Well, I am very proud of what we put out nightly. I think we truly have forged new ground in ‘dinner theatre’. I am extremely proud of my FareStart Dinner, it was a culinary dream of mine to do an ‘Alice in Wonderland’ dinner, and it was amazing! I have had several recipes published that I am proud of too.

8) How does Teatro ZinZanni differ from other restaurants you have worked in?

Well, it is actually closer to a banquet kitchen than a restaurant. Our shows and menus are themed  and have unique design challenges:  a 12-foot slide we send our desserts down or we have to make sure is or plates are ‘danceable’ (each course has a choreographed dance routine with full plates in the server’s hands). We have a 4-month menu rotation that requires a complete re-write with supportive recipe pieces each time.

9) What is the most difficult part of your job?

I am lucky in that I really love what I do. So, I guess the difficult parts are the same as always, lots of personal time sacrificed. I work some very long weeks when the shows ‘changeover’.

10) How do you feel becoming a mentor?

At first, I was very nervous, as this was my real teaching chance. I have always been nervous about being a mentor.  I’ve always felt like the guy who’s cooking. What do I have to impart on others? Upon reflection I realize the 25+ years of experiences have given me some insights, things that are second nature to me, things I thought everyone knew. After meeting Sam,  I felt more at ease. Her disposition seemed great for my first shot at mentoring and I get to help her design menu items, my real joy. Now, I can’t wait to get started because  this will be fun and beneficial to us both.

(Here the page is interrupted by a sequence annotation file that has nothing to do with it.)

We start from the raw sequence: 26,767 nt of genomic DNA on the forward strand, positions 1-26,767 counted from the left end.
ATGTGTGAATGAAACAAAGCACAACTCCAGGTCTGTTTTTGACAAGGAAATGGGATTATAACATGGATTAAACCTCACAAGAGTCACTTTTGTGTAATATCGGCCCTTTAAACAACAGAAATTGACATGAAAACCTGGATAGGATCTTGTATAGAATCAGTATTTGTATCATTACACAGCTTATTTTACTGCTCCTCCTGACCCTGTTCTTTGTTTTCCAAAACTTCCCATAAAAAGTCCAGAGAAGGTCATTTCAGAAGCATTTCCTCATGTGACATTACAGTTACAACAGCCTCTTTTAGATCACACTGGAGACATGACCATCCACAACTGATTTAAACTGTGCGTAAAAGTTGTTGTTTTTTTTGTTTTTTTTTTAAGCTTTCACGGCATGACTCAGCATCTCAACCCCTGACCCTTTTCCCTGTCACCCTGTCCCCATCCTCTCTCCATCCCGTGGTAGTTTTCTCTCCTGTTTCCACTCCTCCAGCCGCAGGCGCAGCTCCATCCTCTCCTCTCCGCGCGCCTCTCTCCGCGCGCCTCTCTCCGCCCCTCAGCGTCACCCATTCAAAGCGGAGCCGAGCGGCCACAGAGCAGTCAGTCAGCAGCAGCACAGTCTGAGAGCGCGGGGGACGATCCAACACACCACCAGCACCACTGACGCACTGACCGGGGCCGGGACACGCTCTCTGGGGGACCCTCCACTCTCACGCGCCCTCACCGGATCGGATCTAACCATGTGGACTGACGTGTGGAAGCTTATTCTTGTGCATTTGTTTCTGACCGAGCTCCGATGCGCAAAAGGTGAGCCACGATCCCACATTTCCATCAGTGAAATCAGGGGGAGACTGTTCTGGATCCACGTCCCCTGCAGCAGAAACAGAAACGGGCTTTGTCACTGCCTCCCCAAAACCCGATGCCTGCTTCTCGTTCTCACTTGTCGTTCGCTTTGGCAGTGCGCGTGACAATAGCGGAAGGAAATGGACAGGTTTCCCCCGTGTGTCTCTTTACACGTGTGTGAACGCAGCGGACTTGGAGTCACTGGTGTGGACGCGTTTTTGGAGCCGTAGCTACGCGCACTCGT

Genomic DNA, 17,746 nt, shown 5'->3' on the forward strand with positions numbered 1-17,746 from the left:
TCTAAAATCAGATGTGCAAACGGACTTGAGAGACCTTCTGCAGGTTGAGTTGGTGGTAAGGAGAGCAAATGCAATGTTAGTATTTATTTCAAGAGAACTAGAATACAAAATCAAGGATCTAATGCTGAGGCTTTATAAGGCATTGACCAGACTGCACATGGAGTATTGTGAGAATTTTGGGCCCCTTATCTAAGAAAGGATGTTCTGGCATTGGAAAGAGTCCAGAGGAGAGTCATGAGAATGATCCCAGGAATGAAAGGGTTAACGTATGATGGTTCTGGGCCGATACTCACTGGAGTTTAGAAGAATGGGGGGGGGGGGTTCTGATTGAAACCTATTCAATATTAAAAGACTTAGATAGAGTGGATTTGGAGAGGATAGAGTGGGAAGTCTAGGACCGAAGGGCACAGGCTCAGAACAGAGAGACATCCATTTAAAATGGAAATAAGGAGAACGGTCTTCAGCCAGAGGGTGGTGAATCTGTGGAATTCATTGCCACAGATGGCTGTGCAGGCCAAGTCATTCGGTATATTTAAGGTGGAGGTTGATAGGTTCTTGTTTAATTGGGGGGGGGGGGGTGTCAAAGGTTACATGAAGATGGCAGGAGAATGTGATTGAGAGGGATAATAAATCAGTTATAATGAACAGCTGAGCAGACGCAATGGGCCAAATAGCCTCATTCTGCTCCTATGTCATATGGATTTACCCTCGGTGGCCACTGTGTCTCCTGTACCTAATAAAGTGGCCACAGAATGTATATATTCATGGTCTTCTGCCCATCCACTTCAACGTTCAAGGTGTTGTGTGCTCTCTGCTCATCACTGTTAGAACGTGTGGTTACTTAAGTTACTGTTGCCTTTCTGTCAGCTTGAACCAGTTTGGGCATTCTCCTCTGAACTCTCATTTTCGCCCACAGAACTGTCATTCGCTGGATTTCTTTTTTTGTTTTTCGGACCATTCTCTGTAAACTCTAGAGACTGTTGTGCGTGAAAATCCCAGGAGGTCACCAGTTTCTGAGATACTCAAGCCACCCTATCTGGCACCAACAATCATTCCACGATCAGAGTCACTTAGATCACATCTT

Attention All Mortals – the Nordic Gods are Upon Us!

Dinner at Wotan’s opens tonight!   We have been squee-ing all day  long in between feverish preparation for the grand opening.  This show is co-directed by our fearless founder Norm Langill and Swedish triplePhoto credit: Korum BischoffDinner at Wotan's threat  Tobias Larsson (actor, director, choreographer), who will also choreograph and star in this production. Get ready for an electric mix of fresh performances from the likes of Swedish superstar Anki Albertsson, sprinkled with impeccable returning acts such as  Vertical Tango (back by popular demand).

We’re also delighted to welcome back the incredible Los Excéntricos, a troupe who performed in our opening show waaaay back in 1998.  It has been far too long!

An ode to the Northwest’s Nordic community, Dinner At Wotan’s will musically rock the tent, presenting a hybrid of the classical sounds of Wagner’s The Ring and big, epic rock sounds, like Queen’s ‘Bohemian Rhapsody’.  “A lot of rock tunes live very close to classical pieces, so we’re trying to mix that classical world with the rock, and course, with our own Durkee-ZinZanni style,” co-director Tobias Larsson commented. The music from Dinner at Wotan’s will be composed by harmonious superman Norman Durkee with lyrics by Martha Davis, long-time front-woman for the new wave band The Motels, best known for such hits as “Only the Lonely” and “Suddenly Last Summer”.

And we are oh-so ecstatic to announce that Christopher Phi will be returning to the tent as one of Wotan’s progeny.  In fact the whole cast just gives us jitters!

Let’s list them out again:

Geoff Hoyle/Jarion Monroe (Wotan, Ruler of Asgard)
Anki Albertsson (Frigg, Madame of Valhalla, wife of Wotan)
Tobias Larsson (Thor, Son of Wotan and Frigg, Heir apparent to Asgard)
Terry Crane
(Loki, Son of Wotan & Frigg)
Sam Payne of Vertical Tango
(Balder, Son of Wotan & Frigg)
Sandra Feusiof Vertical Tango
(Helga, Valkyrie, Guardian of the Underworld)
Kristin Clayton
(Brunhilde, Warrior)
Ariana Lallone
(Freya, Valkyrie, Goddess of Love)
Marceline, Sylvestre and Zaza of Los Excéntricos
(Kimir, Hardon, and Snotra, The Troubadour Dwarves)
Christopher Phi (Jorgemon, Son of Wotan)